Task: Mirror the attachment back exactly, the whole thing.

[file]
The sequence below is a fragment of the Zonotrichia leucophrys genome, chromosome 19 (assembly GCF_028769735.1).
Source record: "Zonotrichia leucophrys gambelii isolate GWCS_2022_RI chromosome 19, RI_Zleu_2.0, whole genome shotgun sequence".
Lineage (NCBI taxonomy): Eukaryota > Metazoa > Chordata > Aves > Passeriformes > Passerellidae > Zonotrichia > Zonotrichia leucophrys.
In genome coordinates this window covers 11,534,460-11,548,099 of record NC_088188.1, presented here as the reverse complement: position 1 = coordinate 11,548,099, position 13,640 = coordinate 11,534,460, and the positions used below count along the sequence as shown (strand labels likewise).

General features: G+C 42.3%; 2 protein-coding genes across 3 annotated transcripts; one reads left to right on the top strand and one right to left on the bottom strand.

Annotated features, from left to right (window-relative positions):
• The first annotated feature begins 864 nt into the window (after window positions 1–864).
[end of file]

The sequence below is a fragment of the Zonotrichia leucophrys genome, chromosome 19 (assembly GCF_028769735.1).
Source record: "Zonotrichia leucophrys gambelii isolate GWCS_2022_RI chromosome 19, RI_Zleu_2.0, whole genome shotgun sequence".
Lineage (NCBI taxonomy): Eukaryota > Metazoa > Chordata > Aves > Passeriformes > Passerellidae > Zonotrichia > Zonotrichia leucophrys.
In genome coordinates this window covers 11,534,460-11,548,099 of record NC_088188.1, presented here as the reverse complement: position 1 = coordinate 11,548,099, position 13,640 = coordinate 11,534,460, and the positions used below count along the sequence as shown (strand labels likewise).

General features: G+C 42.3%; 2 protein-coding genes across 3 annotated transcripts; one reads left to right on the top strand and one right to left on the bottom strand.

Annotated features, from left to right (window-relative positions):
• The first annotated feature begins 864 nt into the window (after window positions 1–864).